The Kid Who Would Be King

The Kid Who Would Be King is a family-friendly adventure tale that, as the title suggests, puts a new spin onto the familiar legend of King Arthur and the Knights of the Round Table. This is the latest film from noteworthy screenwriter Joe Cornish, who directed the 2011 cult favorite Attack The Block. Best friends Alex (Louis Ashbourne Serkis; son of Andy) and Bedders (Dean Chaumoo) have now graduated from primary school to secondary (akin to middle school for those in the United States). Their lowest rung on the ladder status is cemented by the constant bullying the friends receive from Lance (Tom Taylor) and Kaye (Rhianna Dorris), two elder schoolmates. A minor scuffle lands Alex, Lance, and Kaye into after-school detention.

Heading home after detention, the bullies want to pick another fight. They chase Alex into a construction site where he falls unconscious. They leave, fearing the worst, but Alex just had the wind knocked out of him. It is here that he discovers a sword in a stone. Alex puls it out and awakens Merlin (Angus Imrie), who disguises himself as an everyday teenager to keep an eye on the young lad. Removing the sword also alerts the evil Morgana (Rebecca Ferguson) to Alex’s presence.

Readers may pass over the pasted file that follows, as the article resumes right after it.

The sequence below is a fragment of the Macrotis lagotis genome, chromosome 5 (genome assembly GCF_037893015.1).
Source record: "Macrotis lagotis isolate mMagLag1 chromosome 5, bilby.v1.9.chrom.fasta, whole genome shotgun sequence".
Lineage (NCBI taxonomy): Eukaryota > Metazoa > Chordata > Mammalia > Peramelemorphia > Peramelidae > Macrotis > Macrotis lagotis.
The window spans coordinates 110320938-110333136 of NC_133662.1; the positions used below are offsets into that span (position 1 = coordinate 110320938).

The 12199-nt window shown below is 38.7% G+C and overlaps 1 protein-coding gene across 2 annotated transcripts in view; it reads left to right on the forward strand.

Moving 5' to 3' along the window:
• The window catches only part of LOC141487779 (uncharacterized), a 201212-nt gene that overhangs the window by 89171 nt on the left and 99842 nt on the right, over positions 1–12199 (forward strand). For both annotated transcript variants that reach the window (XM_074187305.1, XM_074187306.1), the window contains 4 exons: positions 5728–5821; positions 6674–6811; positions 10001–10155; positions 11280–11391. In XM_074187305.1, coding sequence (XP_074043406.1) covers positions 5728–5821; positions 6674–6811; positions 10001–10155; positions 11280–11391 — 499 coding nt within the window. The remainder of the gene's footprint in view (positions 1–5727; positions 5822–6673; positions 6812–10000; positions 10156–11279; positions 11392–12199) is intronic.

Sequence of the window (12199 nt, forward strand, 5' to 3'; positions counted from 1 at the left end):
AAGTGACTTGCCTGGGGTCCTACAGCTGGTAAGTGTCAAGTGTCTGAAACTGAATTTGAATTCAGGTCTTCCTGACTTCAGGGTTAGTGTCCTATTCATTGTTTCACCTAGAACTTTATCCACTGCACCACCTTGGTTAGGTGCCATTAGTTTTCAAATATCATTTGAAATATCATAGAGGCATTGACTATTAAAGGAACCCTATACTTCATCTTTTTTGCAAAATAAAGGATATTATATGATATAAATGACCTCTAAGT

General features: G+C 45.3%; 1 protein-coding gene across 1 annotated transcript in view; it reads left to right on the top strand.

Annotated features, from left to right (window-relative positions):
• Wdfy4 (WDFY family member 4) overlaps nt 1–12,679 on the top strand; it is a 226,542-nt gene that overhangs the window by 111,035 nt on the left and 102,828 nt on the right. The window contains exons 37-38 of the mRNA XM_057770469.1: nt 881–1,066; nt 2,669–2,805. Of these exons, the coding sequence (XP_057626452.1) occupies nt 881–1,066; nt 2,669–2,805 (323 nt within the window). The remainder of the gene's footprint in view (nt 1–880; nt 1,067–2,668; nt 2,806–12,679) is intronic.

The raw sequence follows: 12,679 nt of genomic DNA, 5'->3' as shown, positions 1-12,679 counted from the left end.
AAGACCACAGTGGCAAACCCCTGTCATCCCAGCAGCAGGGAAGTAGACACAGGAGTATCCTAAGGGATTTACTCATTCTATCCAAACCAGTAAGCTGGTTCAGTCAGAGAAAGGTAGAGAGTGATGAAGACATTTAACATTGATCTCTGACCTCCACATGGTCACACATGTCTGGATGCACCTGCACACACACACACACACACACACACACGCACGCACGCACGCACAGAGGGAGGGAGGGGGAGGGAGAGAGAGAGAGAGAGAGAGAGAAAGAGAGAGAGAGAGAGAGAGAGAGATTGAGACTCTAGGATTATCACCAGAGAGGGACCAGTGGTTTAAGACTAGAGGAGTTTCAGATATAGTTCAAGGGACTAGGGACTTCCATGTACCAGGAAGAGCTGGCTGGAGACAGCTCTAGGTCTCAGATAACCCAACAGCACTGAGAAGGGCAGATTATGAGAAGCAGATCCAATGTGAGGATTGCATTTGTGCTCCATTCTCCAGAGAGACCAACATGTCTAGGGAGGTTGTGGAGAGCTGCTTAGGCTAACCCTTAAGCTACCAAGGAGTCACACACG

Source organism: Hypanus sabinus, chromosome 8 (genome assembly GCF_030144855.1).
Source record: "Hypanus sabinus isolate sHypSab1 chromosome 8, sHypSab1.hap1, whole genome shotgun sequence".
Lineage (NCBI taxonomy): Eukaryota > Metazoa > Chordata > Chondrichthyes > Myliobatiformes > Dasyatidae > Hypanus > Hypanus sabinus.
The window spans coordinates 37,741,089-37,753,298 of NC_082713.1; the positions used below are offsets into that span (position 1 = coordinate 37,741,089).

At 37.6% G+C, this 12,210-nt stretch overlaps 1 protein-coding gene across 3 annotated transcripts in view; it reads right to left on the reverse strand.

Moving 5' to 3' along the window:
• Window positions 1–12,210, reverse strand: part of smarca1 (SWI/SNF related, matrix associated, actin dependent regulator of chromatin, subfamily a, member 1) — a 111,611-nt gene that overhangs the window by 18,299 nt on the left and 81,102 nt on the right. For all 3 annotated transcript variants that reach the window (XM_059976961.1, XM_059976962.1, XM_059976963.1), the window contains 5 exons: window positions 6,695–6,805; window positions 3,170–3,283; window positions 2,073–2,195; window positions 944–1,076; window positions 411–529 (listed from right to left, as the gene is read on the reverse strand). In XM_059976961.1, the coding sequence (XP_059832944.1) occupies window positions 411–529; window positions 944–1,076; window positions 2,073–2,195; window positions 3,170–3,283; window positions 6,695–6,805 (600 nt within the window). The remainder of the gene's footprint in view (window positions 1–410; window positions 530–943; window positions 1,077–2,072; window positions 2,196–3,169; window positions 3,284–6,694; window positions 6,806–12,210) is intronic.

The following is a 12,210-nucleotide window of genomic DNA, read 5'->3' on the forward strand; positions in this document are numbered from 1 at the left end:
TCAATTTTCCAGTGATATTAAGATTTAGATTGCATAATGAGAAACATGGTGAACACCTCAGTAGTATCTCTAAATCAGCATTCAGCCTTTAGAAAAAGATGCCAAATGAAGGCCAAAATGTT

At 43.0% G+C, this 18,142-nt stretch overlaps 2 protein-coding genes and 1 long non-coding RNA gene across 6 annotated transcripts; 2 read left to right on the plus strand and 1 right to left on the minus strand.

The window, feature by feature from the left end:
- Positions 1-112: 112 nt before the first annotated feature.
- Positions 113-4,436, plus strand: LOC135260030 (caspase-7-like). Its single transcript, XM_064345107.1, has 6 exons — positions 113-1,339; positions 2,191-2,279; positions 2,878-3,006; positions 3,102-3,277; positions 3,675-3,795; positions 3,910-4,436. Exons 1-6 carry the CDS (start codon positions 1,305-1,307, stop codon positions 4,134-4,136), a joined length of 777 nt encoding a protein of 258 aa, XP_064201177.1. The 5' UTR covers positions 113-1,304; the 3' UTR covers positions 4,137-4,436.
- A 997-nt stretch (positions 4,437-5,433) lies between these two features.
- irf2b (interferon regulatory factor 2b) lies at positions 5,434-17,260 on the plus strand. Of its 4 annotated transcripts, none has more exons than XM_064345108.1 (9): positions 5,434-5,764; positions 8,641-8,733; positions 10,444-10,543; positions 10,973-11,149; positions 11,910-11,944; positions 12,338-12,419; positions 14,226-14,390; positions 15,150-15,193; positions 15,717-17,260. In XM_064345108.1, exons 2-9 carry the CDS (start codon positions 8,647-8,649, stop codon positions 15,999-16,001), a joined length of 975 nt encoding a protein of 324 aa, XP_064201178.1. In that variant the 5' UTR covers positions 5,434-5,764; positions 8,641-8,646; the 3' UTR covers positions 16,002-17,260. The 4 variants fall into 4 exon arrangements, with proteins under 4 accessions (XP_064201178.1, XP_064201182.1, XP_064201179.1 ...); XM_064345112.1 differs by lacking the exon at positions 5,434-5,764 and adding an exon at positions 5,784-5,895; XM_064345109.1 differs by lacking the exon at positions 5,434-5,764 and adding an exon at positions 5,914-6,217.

Now, Alex must forge allies and knight them, find the hidden entrance to the underworld where Morgana is trapped, survive attacks from her undead minions, raise an army, and do all this before the next eclipse; which is in four days.

From start to finish The Kid Who Would Be King proves itself a rip-roaring, adventure that is sure to enthrall its target audience. Regarding tone and atmosphere, it most closely resembles the direct-to-video fare that continuously lined the shelves of brick and mortar video rental stores. I am talking about titles such as Dragonworld and The Excalibur Kid. There’s a goofy, exuberant charm that the movie revels in, clearly awe-struck that it is even allowed to exist. This works extraordinarily in the movie’s favor, as that sense of jubilant fun leaps off the screen, sucking the viewer into its world. A horse chase through the forests of Tintagel is thrilling, with a true sense of danger and hijinks such as Bedders falling off his pony working in tandem to prop each other up.

“…Alex must forge allies and knight them, find the hidden entrance to the underworld Morgana is trapped in, survive attacks from her undead minions, raise an army, and do all this before the next eclipse; which is in four days.”